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New research finds a link between attractiveness and immunity. kkgas/Getty Images
  • In a new study, individuals rated as attractive had higher rates of phagocytosis of E. coli bioparticles, higher basophil white blood cell counts, and lower neutrophil white blood cell counts.
  • Female participants rated photos of males with high functioning natural killer (NK) cells as being more attractive. NK cells are immune cells that defend against viral infections and cancer.
  • Male participants rated photos of females with low functioning NK cells as more attractive.
  • Male participants rated photos of females with slower rates of S. aureus growth in their plasma as more attractive than females with faster rates of S. aureus growth. This effect was absent in males.

Scientists who study the evolution of humans have long postulated that the individuals considered the most “good-looking” may also be healthier.

“[I]t’s been long theorized that this relationship should exist,” Summer Mengelkoch, a doctoral candidate in experimental social psychology at Texas Christian University and lead author of a new study on the topic, told Medical News Today, “but no one’s really studied it very directly before.”

A number of scholars, the researchers of the new study write, have found features such as symmetrical and average faces to be considered attractive across cultural groups. In the past, researchers have suggested these preferences may be linked to those who possess these traits being better reproductive partners because they’re healthy with strong immune function.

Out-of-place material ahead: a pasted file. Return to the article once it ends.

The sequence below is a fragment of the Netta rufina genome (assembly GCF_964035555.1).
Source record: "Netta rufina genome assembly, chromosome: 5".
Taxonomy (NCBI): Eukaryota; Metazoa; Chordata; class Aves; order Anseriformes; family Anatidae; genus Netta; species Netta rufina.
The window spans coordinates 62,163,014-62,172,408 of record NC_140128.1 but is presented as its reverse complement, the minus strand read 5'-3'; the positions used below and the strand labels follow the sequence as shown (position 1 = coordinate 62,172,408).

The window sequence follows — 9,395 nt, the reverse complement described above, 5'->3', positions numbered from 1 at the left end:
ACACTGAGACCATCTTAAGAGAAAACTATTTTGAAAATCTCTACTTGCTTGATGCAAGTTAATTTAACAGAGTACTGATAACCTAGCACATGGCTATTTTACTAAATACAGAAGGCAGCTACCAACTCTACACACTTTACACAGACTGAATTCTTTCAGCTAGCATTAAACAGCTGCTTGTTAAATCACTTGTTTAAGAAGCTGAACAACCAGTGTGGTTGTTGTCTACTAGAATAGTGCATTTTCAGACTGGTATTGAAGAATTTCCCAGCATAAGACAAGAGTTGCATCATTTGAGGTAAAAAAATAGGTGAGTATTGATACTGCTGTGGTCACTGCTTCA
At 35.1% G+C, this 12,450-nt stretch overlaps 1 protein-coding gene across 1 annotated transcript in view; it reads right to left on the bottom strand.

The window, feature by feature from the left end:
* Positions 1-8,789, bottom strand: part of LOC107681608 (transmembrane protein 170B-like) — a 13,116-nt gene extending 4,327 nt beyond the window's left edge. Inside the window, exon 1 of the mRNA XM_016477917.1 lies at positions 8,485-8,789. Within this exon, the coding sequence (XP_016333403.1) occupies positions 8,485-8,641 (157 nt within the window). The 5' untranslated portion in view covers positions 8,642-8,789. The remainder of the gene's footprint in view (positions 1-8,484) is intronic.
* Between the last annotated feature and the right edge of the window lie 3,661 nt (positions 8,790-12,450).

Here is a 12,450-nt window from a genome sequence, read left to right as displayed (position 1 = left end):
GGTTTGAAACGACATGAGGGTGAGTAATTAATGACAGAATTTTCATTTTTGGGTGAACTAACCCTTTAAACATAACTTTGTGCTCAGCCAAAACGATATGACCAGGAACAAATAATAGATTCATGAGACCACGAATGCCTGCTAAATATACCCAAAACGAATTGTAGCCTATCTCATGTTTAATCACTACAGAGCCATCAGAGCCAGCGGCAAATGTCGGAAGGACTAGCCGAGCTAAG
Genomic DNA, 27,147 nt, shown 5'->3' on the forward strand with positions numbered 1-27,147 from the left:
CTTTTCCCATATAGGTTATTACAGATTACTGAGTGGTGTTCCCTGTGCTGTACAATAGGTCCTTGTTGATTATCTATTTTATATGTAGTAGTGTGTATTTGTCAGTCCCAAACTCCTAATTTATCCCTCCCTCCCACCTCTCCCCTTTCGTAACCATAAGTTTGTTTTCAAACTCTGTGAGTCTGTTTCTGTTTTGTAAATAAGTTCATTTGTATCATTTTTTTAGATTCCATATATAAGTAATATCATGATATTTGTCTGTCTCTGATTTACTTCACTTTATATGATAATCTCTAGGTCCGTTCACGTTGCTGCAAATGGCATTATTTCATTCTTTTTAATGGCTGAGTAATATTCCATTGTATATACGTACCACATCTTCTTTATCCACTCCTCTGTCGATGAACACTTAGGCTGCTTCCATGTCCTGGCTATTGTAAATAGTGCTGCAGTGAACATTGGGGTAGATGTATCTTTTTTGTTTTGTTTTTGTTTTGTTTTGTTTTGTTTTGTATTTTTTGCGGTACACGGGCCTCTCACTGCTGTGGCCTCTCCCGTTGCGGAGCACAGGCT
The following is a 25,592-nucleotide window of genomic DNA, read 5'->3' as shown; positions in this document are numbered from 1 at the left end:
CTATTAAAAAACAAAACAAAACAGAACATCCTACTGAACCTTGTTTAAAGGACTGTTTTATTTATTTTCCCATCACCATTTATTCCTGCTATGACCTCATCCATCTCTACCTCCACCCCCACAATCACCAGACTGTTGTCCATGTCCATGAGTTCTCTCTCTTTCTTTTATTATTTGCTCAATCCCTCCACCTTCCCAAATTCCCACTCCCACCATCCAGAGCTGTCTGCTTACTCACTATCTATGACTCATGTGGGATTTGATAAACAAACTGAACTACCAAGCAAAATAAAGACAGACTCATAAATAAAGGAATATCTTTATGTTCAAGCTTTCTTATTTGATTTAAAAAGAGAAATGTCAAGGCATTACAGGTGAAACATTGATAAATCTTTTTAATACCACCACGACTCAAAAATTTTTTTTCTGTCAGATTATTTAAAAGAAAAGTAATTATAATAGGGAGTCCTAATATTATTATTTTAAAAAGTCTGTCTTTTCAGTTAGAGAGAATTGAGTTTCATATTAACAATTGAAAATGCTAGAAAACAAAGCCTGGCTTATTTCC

For the new study published in Proceedings of the Royal Society B: Biological Sciences, the researchers set out to “address this empirical gap” by examining links between physical appearance and immune function.

The researchers recruited 159 people who were students at Texas Christian University or members of the nearby community. Participants ranged from 17–30 years old. About 67% were white, about 15% Hispanic, about 6% Asian or Pacific Islanders, and less than 5% Black.

Participants needed to be free of chronic medical conditions to take part, including mental illness, have a body mass index (BMI) of less than 30, have not suffered from acute illness for 2 weeks leading up to the study, not be taking hormonal contraceptives, be willing to abstain from steroids and anti-inflammatory medicines, exercise and alcohol for 2 days prior to the study, and be willing to fast the morning of the study.

Females participated in the study during the early follicular phase of their ovulatory cycle to control for the impact of sex steroid hormones on immune function and inflammatory processes.

All participants completed demographic and lifestyle questionnaires. They were then photographed from the neck up while wearing neutral facial expressions and after removing any cosmetics. Researchers then measured their height and weight and drew a blood sample.

Researchers tested the participants’ blood for several factors, including how their peripheral blood mononuclear cells (PBMCs) responded to various immunological stimulants, the functional level of their NK cells, and S. aureus growth in plasma to identify the participants’ antibacterial defenses.

The work gave Mengelkoch an idea of why researchers looking at the connection between physical attractiveness and health in the past examined more limited, often secondary, biological markers of immunological function. “Doing immune function research was hard, and so I get why people haven’t done it before,” she told MNT.

Next, researchers collected facial attractiveness ratings from 492 participants between 18–29 years. Of the participants, 259 were females, and 233 were males. About 60% of participants were white, about 20% Black, about 12% Hispanic, and about 9% Asian.

Participants rated randomly selected 25 photos of members of the opposite sex on characteristics, which included factors such as attractiveness and health.